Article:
Magnolia compressa
Common Name: magnolia 
Type: Broadleaf evergreen
Family: Magnoliaceae
Native Range: China, Japan, Korea, Taiwan
Zone: 10 to 11
Height: 10.00 to 15.00 feet
Spread: 5.00 to 12.00 feet
Bloom Time: May to June
Bloom Description: Pale yellow to whitish
Sun: Part shade
Water: Medium
Maintenance: Low
Flower: Showy, Fragrant
Leaf: Evergreen
Other: Winter Interest


Winter hardy to USDA Zones 10-11 where it is best grown in moist, organically rich, acidic, well-drained loams in part shade. Plants perform well in morning sun followed by part shade in the heat of the afternoon or in sun dappled conditions under tree canopies. Foliage may burn in full sun exposures. Best sited in a location protected from high winds (minimize potential damage to leaves). May be grown in planters placed on a porch or deck.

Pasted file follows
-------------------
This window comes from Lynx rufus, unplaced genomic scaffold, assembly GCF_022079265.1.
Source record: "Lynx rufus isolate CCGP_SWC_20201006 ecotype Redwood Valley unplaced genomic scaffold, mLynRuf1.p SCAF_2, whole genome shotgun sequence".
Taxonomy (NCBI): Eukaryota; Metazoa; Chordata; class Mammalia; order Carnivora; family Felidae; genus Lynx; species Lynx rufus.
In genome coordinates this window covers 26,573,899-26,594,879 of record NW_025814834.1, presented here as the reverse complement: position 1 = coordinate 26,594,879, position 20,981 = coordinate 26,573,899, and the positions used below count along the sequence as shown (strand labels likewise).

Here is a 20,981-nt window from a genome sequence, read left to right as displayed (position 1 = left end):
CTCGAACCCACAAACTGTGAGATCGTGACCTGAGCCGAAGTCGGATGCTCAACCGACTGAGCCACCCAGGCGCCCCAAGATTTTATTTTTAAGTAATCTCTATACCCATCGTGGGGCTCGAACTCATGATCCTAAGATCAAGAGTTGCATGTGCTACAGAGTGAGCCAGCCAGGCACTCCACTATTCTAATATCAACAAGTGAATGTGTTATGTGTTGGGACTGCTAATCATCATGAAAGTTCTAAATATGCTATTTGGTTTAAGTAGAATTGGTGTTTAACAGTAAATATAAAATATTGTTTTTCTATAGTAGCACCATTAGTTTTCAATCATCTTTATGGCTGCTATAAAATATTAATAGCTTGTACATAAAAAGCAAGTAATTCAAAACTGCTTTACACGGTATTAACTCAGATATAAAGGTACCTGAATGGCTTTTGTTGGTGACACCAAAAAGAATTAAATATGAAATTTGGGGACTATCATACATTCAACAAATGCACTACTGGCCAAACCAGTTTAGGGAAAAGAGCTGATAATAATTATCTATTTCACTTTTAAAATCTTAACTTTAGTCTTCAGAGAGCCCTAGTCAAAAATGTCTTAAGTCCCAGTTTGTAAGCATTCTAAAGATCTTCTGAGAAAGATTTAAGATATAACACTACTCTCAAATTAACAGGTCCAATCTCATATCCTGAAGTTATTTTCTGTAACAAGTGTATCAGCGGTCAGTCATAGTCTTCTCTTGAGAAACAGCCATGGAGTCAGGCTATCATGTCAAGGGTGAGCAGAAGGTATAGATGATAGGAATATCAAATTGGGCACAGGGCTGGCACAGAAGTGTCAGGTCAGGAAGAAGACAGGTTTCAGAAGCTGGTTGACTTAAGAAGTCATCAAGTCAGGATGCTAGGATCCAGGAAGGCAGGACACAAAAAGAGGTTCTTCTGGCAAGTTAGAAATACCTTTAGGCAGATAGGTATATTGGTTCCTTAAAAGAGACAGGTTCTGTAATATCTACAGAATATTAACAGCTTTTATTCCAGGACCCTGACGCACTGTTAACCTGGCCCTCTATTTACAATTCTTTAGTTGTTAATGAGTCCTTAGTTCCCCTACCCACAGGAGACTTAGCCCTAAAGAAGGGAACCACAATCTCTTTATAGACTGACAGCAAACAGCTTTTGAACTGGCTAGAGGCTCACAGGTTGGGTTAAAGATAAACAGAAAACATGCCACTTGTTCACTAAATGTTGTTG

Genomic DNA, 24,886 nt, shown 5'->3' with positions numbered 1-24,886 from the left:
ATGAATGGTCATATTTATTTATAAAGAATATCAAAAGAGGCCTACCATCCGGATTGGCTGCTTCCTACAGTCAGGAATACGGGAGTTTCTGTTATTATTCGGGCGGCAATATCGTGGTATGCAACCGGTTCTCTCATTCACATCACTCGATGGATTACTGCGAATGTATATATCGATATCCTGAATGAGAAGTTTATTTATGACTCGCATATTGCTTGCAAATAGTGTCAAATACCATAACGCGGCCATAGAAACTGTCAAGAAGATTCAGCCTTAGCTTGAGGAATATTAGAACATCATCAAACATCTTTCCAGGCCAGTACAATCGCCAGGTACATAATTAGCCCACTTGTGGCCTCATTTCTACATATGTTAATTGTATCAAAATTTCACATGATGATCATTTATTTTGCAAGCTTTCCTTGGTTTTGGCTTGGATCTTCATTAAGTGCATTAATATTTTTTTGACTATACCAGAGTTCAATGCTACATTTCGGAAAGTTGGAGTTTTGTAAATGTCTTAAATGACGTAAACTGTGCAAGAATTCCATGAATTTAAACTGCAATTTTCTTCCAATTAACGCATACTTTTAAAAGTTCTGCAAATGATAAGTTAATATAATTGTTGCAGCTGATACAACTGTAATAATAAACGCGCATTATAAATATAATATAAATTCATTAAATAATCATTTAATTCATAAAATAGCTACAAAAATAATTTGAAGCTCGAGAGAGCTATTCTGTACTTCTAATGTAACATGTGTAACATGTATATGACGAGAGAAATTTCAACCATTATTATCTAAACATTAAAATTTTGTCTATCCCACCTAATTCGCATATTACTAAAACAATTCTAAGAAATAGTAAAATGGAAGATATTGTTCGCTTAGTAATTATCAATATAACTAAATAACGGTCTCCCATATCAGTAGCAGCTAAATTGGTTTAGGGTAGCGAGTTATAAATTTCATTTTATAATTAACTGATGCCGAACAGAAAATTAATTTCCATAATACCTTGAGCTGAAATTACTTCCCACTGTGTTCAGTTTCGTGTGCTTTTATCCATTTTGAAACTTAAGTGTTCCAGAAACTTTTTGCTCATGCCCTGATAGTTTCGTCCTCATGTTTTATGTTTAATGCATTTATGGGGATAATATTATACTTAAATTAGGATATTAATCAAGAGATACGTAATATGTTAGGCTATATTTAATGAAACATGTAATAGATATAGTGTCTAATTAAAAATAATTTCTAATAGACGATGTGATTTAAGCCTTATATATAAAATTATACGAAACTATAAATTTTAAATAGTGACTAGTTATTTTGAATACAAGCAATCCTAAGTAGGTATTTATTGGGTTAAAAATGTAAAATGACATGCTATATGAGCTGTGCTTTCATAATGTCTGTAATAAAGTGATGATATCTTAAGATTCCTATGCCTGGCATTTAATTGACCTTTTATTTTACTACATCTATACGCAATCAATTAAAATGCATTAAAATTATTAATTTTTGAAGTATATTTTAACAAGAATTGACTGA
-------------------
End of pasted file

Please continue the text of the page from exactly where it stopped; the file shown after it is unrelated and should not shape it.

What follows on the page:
Noteworthy Characteristics

Magnolia compressa is a small evergreen tree that grows in its native habitat to as much as 40' tall with a dense rounded crown. In ornamental plantings, it often is seen growing much shorter (to 10-15' tall and to 5-12' wide). It is sometimes grown as a large shrub. It is native to flat lands and forests in Japan, the Ryukyu Islands and Taiwan. It has smaller flowers that bloom in the leaf axils along the branches. Fragrant, tulip-shaped, pale yellow to whitish flowers (to 2" wide) bloom in mid to late spring. Flowers are followed by 3-seeded fruits. Oblong, leathery, glossy, green leaves (to 4" long) are evergreen, but will fall off somewhat sporadically throughout the year rather than all falling at the same time.

Formerly known as Michellia compressa.

Genus name honors Pierre Magnol, French botanist (1638-1715).

Specific epithet means compressed or flattened.


No serious insect or disease problems. Potential disease problems include leaf spots. Potential insect problems include scale, snails, slugs. Spider mites may appear.


For tropical and subtropical climates, michelia is a beautiful flowering evergreen tree or shrub for lawns, foundations, shrub borders or woodland peripheries. It may be grown as a tall informal hedge. Where not winter hardy, plants may be grown in containers that must be overwintered indoors in a sun room or greenhouse.